China's Insurance Tiger Licks Its Chops

Ping An is big and aggressive and may eat foreigners' lunch

It's one of the biggest money pots anywhere: the $845 billion in personal savings of China's billion-plus population. Most of it sits in state-owned banks, earning minimal interest. For financial-services firms around the world, landing some of this prize is one of the great goals of the next decade.

Insurance companies are particularly avid. The Chinese, worried that their shaky state pension schemes might collapse, are snapping up policies to use as savings vehicles for their old age. The world's largest insurance company, American International Group Inc., got its foot in the door in 1992 because it had sold policies in China before communism. With Beijing poised to enter the World Trade Organization, other foreign insurers are eager to grab a share of the action.

QUICK STUDY. But they should watch their flanks. Chinese insurance firms--state-owned and inefficient though many are--won't roll over and die when the foreigners pile in. Indeed, one, Ping An Insurance Co., is already eating the foreigners' lunch and is making a bid to be China's insurance champion. "WTO is good news for us," says Ping An Chairman Peter Ma. He's counting on WTO membership to level the playing field with state-owned powerhouses.

Pretty gutsy talk. But Ma, 46, has reason to crow. Although his company didn't open for business until 1988 and didn't begin selling individual life policies until 1995, by last year Ping An had 22.5% of China's life-insurance market. It is second behind the state-owned former insurance monopoly, China Life Insurance Co., which has 65%. In Shanghai, China's top life insurance market, Ping An has 55.11% of the market, vs. China Life's 17.5% and AIG's 9.3%.

Ping An owes its success in part to an aggressive, well-trained sales force, led by the hard-driving, 46-year-old Ma, whose early work included driving trucks loaded with dynamite to construction sites during the Cultural Revolution. Ping An's investors include investment banks Morgan Stanley and Goldman Sachs, who have pushed Ping An to be a competitive player. Ping An boasts 230,000 sales agents, who gather at their offices every morning to sing company songs and recite slogans and listen to exhortations to meet their quota of $600 in new premiums every month. The firm's top 100 salespeople make more than $120,000 a year in a country where the average income is just $760.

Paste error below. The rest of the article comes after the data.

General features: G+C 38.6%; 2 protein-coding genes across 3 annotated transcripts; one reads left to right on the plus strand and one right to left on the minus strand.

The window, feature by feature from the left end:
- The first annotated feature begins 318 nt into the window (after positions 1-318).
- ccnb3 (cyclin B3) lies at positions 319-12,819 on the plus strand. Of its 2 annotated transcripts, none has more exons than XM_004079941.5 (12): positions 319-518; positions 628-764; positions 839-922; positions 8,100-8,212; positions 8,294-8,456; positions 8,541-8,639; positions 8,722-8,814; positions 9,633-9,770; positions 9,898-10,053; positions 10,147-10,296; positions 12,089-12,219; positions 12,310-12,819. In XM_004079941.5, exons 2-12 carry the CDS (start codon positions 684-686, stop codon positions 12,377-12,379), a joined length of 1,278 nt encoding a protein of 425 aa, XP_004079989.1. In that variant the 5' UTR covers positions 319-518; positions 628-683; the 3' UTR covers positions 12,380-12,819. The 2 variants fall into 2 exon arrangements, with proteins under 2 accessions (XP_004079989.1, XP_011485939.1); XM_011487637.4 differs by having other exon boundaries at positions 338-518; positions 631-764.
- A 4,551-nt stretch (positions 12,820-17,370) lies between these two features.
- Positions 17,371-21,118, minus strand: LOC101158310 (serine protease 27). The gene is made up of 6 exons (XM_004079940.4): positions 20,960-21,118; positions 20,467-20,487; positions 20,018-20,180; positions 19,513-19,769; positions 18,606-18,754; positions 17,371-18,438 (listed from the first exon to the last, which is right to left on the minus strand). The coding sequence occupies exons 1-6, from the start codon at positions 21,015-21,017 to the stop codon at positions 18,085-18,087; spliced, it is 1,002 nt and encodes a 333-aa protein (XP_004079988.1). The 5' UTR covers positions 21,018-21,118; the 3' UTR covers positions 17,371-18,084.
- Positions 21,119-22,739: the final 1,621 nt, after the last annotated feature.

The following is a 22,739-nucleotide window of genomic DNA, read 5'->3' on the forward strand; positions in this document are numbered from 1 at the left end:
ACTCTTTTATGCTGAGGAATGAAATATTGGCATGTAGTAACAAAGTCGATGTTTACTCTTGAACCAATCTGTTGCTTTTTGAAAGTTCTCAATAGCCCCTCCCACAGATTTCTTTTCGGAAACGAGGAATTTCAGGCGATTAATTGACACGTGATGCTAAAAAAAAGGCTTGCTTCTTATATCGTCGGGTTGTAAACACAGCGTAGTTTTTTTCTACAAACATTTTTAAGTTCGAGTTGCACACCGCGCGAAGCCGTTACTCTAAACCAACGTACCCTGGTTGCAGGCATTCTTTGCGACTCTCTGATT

Ping An's strong suit is customer service. It sports a 24-hour call center and a Web page offering financial advice, online sales, and money transfers. Ping An spends 2% of its premium income on information technology to help track market niches and find new customers. That will rise to as much as 5%, says Chief Information Officer Louis Cheung, a former McKinsey & Co. consultant.

The attention to detail shows in the numbers. Ping An's aftertax profit hit $169 million in the first six months of this year, compared with $155 million for all of last year. Premiums in 2000 were $3.3 billion, which Ping An aims to more than double this year. "They are competing very effectively," says Henry Cornell, a Goldman, Sachs & Co. managing director who sits on Ping An's board.

BIG BET. Of course, the competition is only beginning, with AIG and most other foreign insurers confined to Shanghai and a few other cities until the WTO agreement takes effect. And Ping An could still fall victim to its own aggressiveness. Some of its new products are risky, such as a whole-life insurance policy that invests 15% of its premiums in the volatile local stock markets. With bank and bond interest rates in the single digits, customers have flocked to the policy. Sales topped $9.6 million the first day it was offered in October, 1999.

But should the local bourses crash, this brilliant product will be a dog, and Ping An will have a big marketing problem. But for now, the company is thriving. Foreigners, watch out.

By Alysha Webb in Shanghai and Mark L. Clifford in Shenzhen

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